September 11, 2001
in Terrorist Attacks of Sept. 11, 2001
8:45 a.m.: American Airlines Flight 11, carrying 92 people from Boston to Los Angeles, crashes into north tower of World Trade Center.
9:05 a.m: United Airlines Flight 175, carrying 65 people from Boston to Los Angeles, crashes into south tower of World Trade Center.
9:09 a.m.: FBI begins investigating reports of plane hijackings before World Trade Center explosions.
9:28 a.m.: President Bush in Florida calls the crashes an "apparent terrorist attack on our country."
9:40 a.m.: American Airlines Flight 77, carrying 64 people from Washington to Los Angeles, crashes into the west side of the Pentagon. Trading on Wall Street called off.
9:48 a.m.: The Capitol and West Wing of the White House are evacuated.
9:49 a.m.: The Federal Aviation Administration bars aircraft takeoffs across the country. International flights in progress told to land in Canada.
9:50 a.m.: 1 World Trade Center the south tower collapses.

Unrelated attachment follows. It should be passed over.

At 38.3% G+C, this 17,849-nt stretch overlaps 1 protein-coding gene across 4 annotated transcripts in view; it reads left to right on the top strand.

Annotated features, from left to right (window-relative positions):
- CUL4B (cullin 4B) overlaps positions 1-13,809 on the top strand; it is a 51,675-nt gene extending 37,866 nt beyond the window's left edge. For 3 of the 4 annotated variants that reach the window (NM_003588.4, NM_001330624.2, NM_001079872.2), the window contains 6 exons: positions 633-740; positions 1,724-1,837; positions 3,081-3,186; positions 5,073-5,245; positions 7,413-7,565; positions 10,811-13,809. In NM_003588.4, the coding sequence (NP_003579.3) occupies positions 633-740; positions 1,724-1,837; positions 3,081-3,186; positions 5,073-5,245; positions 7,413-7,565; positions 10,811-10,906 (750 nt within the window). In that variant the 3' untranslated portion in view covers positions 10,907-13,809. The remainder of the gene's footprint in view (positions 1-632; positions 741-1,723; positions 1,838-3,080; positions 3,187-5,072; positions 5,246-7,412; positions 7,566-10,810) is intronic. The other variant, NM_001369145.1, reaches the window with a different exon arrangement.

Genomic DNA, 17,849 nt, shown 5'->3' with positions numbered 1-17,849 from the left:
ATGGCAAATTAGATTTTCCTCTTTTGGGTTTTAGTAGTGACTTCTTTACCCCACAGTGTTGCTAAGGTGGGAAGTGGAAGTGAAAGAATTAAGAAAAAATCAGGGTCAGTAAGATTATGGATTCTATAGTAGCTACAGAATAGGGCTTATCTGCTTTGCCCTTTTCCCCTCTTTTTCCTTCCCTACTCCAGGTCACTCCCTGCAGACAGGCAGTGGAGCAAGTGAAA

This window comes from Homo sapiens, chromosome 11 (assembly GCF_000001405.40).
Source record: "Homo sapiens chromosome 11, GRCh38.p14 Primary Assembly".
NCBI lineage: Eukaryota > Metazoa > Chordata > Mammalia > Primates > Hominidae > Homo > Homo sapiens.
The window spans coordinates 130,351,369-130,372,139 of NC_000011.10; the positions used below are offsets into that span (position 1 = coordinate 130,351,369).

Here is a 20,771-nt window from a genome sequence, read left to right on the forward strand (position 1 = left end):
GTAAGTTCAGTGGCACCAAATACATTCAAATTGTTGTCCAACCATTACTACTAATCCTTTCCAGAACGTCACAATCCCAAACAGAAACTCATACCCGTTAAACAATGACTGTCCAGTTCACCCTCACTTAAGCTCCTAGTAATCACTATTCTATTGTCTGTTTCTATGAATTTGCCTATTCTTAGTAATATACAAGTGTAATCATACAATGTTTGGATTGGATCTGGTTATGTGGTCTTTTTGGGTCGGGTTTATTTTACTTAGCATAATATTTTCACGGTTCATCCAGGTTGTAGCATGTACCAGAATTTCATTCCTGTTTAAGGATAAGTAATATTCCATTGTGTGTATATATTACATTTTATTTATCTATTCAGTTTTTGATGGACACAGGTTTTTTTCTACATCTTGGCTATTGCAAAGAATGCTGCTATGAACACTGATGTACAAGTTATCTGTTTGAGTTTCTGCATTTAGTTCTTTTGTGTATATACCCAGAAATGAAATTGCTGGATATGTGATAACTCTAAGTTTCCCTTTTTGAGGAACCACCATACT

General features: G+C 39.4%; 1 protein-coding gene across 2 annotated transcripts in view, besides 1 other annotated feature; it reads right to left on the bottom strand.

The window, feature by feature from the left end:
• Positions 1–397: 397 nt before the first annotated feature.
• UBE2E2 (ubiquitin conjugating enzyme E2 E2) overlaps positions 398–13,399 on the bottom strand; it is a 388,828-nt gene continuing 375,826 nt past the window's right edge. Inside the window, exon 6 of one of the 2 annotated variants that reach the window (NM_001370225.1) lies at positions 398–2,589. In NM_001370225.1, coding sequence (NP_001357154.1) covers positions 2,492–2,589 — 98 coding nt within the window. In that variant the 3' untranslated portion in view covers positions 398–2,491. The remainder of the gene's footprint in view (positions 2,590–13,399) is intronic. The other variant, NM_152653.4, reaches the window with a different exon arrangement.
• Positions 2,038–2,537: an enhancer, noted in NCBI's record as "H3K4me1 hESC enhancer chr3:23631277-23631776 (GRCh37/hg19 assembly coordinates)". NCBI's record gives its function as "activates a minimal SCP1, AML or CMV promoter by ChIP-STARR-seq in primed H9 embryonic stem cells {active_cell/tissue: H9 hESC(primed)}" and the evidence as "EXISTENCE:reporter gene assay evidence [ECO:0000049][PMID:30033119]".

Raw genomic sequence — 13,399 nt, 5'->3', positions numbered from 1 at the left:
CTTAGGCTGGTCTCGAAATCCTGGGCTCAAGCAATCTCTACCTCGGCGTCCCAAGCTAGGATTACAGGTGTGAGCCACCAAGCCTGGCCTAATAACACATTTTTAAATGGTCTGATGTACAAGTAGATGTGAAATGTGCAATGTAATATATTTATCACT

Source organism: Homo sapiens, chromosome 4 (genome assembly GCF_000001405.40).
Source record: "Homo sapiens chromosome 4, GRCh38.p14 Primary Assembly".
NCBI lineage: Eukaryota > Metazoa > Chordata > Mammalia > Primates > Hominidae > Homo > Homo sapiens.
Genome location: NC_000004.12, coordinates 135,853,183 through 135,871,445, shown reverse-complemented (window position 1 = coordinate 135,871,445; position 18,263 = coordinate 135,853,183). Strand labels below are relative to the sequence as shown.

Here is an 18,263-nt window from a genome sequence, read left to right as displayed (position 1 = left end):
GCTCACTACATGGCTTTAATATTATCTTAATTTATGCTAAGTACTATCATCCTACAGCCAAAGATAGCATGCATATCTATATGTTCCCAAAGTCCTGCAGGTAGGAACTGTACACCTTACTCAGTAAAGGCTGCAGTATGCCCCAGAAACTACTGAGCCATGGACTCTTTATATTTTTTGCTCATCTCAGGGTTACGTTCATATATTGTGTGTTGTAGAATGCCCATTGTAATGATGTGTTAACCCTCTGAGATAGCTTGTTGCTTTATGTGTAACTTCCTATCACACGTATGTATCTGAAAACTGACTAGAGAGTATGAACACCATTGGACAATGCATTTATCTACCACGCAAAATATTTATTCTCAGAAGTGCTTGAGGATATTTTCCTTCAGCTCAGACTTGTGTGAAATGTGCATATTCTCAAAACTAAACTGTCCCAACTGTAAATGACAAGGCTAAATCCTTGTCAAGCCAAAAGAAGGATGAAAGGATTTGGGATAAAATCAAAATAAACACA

9:55 a.m.: President Bush leaves Florida for a secure location, Barksdale AFB, Louisiana.
10:29 a.m.: 2 World Trade Center the north tower collapses.
10:37 a.m.: Officials confirm that United Airlines Flight 93, en route to San Francisco from Newark, N.J., has crashed 80 miles southeast of Pittsburgh. None of the 45 people aboard believed to have survived.
10-11:30 a.m.: Government buildings around the country are evacuated, including the Capitol and the White House. The United Nations closes. The Securities and Exchange Commission closes all U.S. financial markets for the day. New York City Mayor Rudolph Giuliani calls for evacuation of lower Manhattan.
12:36 p.m.: Bush again goes on TV to express the nation's resolve to defend against terrorism.
1:20 p.m.: Bush leaves Louisiana for secure for Offutt AFB in Nebraska, where he again addresses the nation on TV.
2:51 p.m.: The Navy dispatches missile destroyers and other equipment to New York and Washington.
4:30 p.m.: Bush departs Nebraska, arriving in Washington at 6:50.
5:25 p.m.: 7 World Trade Center collapses.
© 2001 The Washington Post Company